Date of this Version
dx.doi.org/10.1021/bi401329a | Biochemistry 2014, 53, 1360−1372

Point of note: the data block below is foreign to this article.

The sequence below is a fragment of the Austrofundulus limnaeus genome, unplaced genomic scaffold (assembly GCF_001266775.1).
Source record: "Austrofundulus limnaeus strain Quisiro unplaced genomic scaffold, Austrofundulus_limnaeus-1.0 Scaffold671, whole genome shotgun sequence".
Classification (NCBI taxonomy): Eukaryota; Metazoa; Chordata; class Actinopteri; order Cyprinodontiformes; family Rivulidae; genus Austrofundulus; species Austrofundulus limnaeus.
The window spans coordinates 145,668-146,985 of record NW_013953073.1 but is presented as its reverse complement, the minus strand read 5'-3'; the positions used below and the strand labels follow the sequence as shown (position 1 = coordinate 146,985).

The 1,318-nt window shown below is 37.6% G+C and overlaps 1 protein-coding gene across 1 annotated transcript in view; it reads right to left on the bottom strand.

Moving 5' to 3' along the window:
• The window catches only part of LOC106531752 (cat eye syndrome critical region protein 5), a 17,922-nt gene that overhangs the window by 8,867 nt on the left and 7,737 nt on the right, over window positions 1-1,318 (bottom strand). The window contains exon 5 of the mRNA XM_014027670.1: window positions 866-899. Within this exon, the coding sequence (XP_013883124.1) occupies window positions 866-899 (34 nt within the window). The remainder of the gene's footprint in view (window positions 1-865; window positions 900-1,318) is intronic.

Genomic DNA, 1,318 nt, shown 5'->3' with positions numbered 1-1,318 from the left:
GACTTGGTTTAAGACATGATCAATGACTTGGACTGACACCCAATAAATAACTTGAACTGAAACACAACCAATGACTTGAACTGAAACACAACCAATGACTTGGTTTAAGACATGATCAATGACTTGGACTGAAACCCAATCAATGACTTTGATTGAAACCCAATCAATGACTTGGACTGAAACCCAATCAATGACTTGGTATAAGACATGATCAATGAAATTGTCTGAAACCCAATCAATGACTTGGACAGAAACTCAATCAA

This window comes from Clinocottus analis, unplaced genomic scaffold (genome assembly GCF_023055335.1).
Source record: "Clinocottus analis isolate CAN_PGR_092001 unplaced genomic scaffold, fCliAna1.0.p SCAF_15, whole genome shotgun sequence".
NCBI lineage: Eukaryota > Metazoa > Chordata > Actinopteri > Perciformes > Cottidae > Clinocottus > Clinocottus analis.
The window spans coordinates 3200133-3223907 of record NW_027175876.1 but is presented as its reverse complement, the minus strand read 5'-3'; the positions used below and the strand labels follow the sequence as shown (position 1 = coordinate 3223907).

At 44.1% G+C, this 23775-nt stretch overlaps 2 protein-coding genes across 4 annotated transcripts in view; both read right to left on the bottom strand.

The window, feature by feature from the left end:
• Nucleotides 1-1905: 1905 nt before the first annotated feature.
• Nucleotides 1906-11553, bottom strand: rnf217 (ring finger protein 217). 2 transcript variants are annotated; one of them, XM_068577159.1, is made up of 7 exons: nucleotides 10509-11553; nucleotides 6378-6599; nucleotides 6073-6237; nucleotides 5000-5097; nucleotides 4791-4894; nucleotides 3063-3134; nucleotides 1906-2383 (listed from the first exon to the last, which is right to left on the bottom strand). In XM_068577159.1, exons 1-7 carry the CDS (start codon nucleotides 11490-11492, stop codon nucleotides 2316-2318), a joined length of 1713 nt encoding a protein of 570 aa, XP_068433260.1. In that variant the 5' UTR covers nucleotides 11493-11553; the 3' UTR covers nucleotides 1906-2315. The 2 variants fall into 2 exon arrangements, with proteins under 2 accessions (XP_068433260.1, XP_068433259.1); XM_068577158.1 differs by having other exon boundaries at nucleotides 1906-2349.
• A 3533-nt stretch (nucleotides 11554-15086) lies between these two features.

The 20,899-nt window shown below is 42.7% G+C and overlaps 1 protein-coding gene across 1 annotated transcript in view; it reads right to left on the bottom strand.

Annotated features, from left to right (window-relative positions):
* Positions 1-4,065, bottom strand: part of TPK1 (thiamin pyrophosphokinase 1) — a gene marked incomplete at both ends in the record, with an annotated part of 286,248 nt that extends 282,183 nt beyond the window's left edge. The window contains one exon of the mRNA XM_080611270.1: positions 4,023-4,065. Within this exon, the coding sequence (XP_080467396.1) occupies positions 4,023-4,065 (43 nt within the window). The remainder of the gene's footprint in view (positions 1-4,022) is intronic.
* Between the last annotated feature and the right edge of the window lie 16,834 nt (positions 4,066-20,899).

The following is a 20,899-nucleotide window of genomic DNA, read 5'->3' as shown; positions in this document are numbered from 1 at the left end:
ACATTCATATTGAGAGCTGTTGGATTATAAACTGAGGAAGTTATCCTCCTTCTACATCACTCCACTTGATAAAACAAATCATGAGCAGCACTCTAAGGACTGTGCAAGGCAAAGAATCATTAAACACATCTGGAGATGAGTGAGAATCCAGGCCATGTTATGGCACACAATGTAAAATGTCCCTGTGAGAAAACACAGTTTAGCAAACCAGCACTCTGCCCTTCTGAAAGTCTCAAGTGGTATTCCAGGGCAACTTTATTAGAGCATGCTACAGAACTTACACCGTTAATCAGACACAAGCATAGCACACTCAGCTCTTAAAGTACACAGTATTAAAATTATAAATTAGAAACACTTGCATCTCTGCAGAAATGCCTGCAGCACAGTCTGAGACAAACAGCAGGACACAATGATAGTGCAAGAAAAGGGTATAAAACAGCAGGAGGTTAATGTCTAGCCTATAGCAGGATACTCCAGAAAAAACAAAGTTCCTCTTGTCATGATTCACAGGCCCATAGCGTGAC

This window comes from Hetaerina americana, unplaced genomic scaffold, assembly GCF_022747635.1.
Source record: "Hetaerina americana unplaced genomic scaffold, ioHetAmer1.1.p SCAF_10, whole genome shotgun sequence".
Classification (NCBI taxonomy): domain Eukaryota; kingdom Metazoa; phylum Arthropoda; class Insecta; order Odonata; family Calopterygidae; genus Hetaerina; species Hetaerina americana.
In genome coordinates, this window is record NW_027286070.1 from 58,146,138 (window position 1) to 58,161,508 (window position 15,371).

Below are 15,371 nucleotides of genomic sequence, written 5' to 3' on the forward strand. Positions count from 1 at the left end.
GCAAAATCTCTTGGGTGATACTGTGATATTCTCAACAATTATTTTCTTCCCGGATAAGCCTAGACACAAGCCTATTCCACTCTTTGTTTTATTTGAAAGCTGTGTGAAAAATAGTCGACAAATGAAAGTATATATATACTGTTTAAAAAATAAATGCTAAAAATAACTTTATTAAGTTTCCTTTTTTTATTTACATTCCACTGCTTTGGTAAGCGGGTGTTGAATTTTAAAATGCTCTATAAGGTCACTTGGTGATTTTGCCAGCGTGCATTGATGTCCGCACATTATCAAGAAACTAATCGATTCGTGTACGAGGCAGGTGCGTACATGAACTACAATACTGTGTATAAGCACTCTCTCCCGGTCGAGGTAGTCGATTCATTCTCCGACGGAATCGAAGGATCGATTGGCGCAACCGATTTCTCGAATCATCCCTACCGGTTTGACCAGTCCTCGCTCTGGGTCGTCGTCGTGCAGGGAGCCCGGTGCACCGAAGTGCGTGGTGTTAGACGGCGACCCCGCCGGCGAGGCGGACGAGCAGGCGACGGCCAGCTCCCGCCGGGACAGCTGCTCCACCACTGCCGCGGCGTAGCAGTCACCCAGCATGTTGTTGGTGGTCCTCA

Pancreatic cancer has a dismal 5 year survival rate of 5.5% that has not been improved over the past 25 years despite an enormous amount of effort. Thus, there is an urgent need to identify truly novel yet druggable protein targets for drug discovery. The human protein DnaJ homologue subfamily A member 1 (DNAJA1) was previously shown to be downregulated 5- fold in pancreatic cancer cells and has been targeted as a biomarker for pancreatic cancer, but little is known about the specific biological function for DNAJA1 or the other members of the DnaJ family encoded in the human genome. Our results suggest the overexpression of DNAJA1 suppresses the stress response capabilities of the oncogenic transcription factor, c-Jun, and results in the diminution of cell survival. DNAJA1 likely activates a DnaK protein by forming a complex that suppresses the JNK pathway, the hyperphosphorylation of c-Jun, and the anti-apoptosis state found in pancreatic cancer cells. A high-quality nuclear magnetic resonance solution structure of the J-domain of DNAJA1 combined with a bioinformatics analysis and a ligand affinity screen identifies a potential DnaK binding site, which is also predicted to overlap with an inhibitory binding site, suggesting DNAJA1 activity is highly regulated.